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This port only exists as a distinct port on the TI-83 Plus Silver Edition, the TI-84 Plus, and the TI-84 Plus Silver Edition. On the standard TI-83 Plus, it acts as a shadow of port 00.


Port Number: 20h

Function: CPU Speed Port

This port controls the calculator's CPU speed. The CPU can be set to run at either 6MHz or 15MHz with this port.

Read Values

  • 00h : The CPU is running at 6MHz.
  • 01h: The CPU is running at 15MHz.

Write Values

  • 00h : Set the CPU speed to 6MHz.
  • 01h: Set the CPU speed to 15MHz.


This port is not available on the normal TI-83+. On the normal TI-83+ this port is a shadow of Port 00h.

This port can contain values of 2 and 3, but the difference in speed is negligible. Michal_V has indicated that values 2 and 3 were intended for use with 20 MHz and 25 MHz speeds, but this functionality was left out before production began. Using the crystal timers I came to these approximate values.

Port Contents CPU Clock Speed
00 ~6.089 mhz
01 ~14.965 mhz
02 ~14.980 mhz
03 ~14.990 mhz

I suggest still using 1 as the speed setting value since the speed of the other values may change in the future---unlikely as that may be---, which could seriously mess up your screen routines, or even cause opcode fetches to fail if required delay states are not configured. The slightly extra speed observed is due to capacitance of the unused pins. These modes are distinguished by LCD delaying hardware, ports 29-2C.

Newer models (with new TA1 ASICs with fewer pins) don't show any difference between 01~03, suggesting that the extra pins for speeds 02 and 03 don't exist. Furthermore, the speed is closer to 16 MHz than it is to 15 MHz, even slightly above it on 4 out of 5 calculators I've tested.

You can actually re-enable the extra values on production models with the TA3 ASIC if you find the right pins. On the TI-83+SE, there are helpful solder pads on the PCB; on the TI-84+/C/SE, you have to solder directly to the ASIC. You'll need to find a set of six pins, where one is a ground shared by a capacitor and two resistors, the next is connected to a capacitor, the next is connected to a resistor, the next two are not connected (solder to these pins), and the last is connected to another resistor. On the TA3 ASIC, they're pins 66-72, with 70 and 71 being the pins you want to tap (there are 144 pins, the side with #1 will be marked in some special way, and they're numbered counter-clockwise). On the TA1 ASIC, there are no known pins for this. Experiments on the TI-83+SE showed that the ASIC was unstable above about 22-23 MHz. The flash chip is only rated for 20 MHz, which could explain the instability.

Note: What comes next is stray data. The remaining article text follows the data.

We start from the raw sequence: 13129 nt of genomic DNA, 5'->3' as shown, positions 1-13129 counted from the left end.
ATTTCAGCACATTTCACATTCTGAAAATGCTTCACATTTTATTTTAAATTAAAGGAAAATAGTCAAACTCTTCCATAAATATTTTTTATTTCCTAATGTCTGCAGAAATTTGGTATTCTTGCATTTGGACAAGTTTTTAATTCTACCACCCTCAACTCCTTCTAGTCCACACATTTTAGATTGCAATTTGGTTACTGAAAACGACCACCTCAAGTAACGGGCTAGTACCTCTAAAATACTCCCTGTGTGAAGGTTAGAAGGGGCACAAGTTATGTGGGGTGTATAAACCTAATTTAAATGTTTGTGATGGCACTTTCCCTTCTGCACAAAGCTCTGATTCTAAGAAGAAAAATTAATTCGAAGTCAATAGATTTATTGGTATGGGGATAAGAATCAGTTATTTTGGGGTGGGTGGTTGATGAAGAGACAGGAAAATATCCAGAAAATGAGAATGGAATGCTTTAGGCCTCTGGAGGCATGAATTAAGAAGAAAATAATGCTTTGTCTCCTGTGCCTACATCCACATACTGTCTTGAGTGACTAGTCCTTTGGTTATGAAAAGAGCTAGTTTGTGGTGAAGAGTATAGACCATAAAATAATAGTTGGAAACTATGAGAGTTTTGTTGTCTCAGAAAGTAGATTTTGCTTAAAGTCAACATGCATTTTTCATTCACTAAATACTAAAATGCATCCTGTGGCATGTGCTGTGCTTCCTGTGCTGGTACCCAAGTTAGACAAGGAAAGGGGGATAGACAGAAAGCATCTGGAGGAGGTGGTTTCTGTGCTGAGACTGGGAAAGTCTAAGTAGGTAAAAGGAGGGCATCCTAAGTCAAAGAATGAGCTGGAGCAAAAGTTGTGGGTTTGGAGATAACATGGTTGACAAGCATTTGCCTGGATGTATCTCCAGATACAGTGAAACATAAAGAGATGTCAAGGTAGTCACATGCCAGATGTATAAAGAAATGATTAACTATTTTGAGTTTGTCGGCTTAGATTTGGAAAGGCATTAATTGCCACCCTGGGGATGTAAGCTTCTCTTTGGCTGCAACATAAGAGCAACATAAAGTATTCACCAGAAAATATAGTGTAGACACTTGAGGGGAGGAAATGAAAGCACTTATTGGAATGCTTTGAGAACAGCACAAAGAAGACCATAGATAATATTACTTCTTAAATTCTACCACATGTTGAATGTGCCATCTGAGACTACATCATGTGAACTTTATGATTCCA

in a, (2)
 and 80h
 jp z, NoCPUGoverner
 rlca ;Move the 1 bit in bit 7 to bit 0 (80h -> 01h)
 out (20h), a

Michael Vincent documented another method to set the CPU speed (which is probably faster than my example).

in a, (2)
 sbc a, a
 out (20h), a

The only side effect of this is that on the TI-83+ Basic this will cause both linkport lines to go high - which shouldn't matter too much if you're not using the linkport at that time, especially since both lines are high normally... the_mad_joob discovered that this method will switch to CPU speed 3, not 1. That speed may not be fully supported software-wise, most notably because the default delays provided by ports $29>$2C|$2E|$2F vary from one speed to another.

the_mad_joob documented yet another method which switches to speed 1 instead without using jumps

in a,($02)
 and %00000001
 out ($20),a

Credits and Contributions

  • Michael Vincent: Documentation and his faster approach as found here.
  • the_mad_joob